As the July Fourth holiday draws closer, so do the calls and complaints to my office about fireworks activity.
This year, it seems as though the annual tradition in communities here and across the commonwealth has reached a heightened level of activity. Perhaps one might say people are especially keen on releasing extra stress brought out by the COVID-19 pandemic and the quarantine that halted get-togethers.
To the Editor:
One day after the 2019 Coplay Community Days event, we were busy planning how to make the 2020 event even better.
Five months ago, the pandemic virus made its presence felt, affecting everyone’s lives and festivals across the entire country. We were faced with making the decision how to move forward.
My son, Benjamin, and I recently finished reading “Charlie and the Chocolate Factory” by Roald Dahl. I am not sure who enjoyed the book more — he or I! Dahl provides children and adults great imagination through text.
Ben, who is only 3, and I love to create a picture in our minds from the chapters I read to him. He got such a kick out of the character Violet Beauregarde turning into a blueberry and the Oompa-Loompas rolling her around. We laughed for a few minutes!
Ben’s next choice to read is “James and the Giant Peach,” another popular book by Dahl.
To the Editor:
I was astonished when I picked up my local paper June 11 and read how the Whitehall(-Coplay) School Board voted to increase property taxes 4.5 percent.
During a time with record unemployed and families struggling to pay bills, the board voted to increase taxes again to the homeowners. While other school districts are holding the line or implementing zero increases and another with no teacher salary increase, Whitehall(-Coplay School Board) just can’t help themselves and passed this budget.
The images of crowds gathered, shoulder to shoulder and few masks in sight, haunt me.
There are people who would suggest to me that the decision to do this belongs to those in attendance and if I don’t agree, I should steer clear.
Maybe they are right. And I do stay away.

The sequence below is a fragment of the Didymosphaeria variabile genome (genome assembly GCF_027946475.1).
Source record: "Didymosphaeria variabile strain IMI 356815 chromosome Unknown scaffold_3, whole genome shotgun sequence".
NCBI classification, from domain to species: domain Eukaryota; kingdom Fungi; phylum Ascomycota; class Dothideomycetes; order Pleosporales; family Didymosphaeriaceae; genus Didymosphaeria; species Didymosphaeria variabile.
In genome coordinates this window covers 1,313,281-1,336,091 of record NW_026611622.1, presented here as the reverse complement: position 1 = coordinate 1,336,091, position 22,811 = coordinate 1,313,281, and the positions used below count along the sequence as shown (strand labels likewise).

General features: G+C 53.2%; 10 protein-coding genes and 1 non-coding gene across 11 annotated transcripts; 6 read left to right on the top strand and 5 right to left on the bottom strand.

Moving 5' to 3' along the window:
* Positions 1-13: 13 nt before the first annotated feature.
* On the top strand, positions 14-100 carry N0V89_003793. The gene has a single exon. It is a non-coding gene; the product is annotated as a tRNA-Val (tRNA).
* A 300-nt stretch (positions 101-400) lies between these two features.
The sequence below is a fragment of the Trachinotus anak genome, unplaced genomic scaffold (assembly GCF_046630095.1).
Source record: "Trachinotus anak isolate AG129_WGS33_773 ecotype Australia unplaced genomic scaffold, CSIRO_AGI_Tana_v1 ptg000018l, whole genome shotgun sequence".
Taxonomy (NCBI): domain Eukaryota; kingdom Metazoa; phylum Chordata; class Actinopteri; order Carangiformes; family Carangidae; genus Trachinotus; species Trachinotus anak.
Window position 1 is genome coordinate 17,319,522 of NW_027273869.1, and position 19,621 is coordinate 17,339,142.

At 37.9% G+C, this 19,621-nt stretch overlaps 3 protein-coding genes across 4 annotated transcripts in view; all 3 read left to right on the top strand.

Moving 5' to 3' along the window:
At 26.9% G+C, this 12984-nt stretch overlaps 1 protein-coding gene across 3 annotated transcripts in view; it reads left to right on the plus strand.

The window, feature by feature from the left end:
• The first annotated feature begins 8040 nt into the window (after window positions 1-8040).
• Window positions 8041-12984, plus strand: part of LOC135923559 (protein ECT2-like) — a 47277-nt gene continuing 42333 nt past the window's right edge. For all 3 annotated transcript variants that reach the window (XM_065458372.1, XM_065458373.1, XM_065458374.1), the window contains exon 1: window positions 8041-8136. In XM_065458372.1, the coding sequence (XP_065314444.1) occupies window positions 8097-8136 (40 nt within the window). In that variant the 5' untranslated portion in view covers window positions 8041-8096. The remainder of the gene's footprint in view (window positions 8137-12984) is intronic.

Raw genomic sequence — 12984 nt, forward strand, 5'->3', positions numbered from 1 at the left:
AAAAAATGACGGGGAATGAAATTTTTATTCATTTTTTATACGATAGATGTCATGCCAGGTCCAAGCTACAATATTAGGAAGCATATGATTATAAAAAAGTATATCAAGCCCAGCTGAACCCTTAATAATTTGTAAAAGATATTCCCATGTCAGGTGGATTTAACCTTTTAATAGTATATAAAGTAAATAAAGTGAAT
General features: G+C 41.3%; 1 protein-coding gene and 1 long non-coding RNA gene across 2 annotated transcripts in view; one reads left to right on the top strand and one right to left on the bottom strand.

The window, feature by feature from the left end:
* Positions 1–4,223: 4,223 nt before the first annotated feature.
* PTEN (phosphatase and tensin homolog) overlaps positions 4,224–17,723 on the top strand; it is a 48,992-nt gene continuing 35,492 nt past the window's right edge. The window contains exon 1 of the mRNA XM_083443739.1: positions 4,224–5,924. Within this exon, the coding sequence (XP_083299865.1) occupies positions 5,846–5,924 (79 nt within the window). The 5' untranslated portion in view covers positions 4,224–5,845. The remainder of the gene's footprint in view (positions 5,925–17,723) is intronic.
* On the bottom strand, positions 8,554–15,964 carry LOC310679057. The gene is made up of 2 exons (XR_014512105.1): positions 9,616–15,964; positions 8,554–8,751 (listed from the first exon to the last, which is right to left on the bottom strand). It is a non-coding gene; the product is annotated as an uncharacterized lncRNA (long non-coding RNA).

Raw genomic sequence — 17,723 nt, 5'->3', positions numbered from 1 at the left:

An acquaintance I encountered last week said he and his wife are caring for her frail, elderly mother in their home.
“I don’t know why she keeps hanging on,” he lamented. “She has no quality of life left.”
“Maybe she’s not ready,” I replied.
I could have said much more, but I bit my tongue.
The great COVID-19 shutdown changed lives for a lot of people.
More people are unemployed than in recent history. Some of us are working harder than ever.
Front-line workers who never worried about getting sick — or dying — from exposure at their jobs are now paying attention to having the right protective gear.
Some people are isolated and lonely. Another faction says the numbers are inaccurate and they are angry about staying home, wearing a mask and being restricted.
As you all know, Whitehall-Coplay Hunger Initiative works with food, though we are not preparing meals right now with our current outreach programs. I have not allowed any refrigerated or freezer items to be accepted or distributed and have turned away eggs, meats, etc., that have been offered to me this spring.
Pennsylvania entered the yellow phase of Gov. Tom Wolf’s reopening plan June 5. One of the changes in the yellow phase is the allowance of outdoor dining at restaurants.
This has opened the door for Pennsylvania residents to get out of the house, sit at their favorite eatery and be served food and drink for the first time since mid-March.
And, boy, did people take advantage of the opportunity.
My Mother’s Day gift a few years ago was a designer Penn State purse. It also came with a wallet and wristlet, both bearing the Nittany Lion insignia. I am usually seen carrying one of these, and the larger purse celebrating my alma mater has become something of a trademark.
There is a small problem with it, however. For some reason, it sets off security systems. Perhaps there is a tag or chip buried deep in the purse’s lining, but no one can seem to find anything.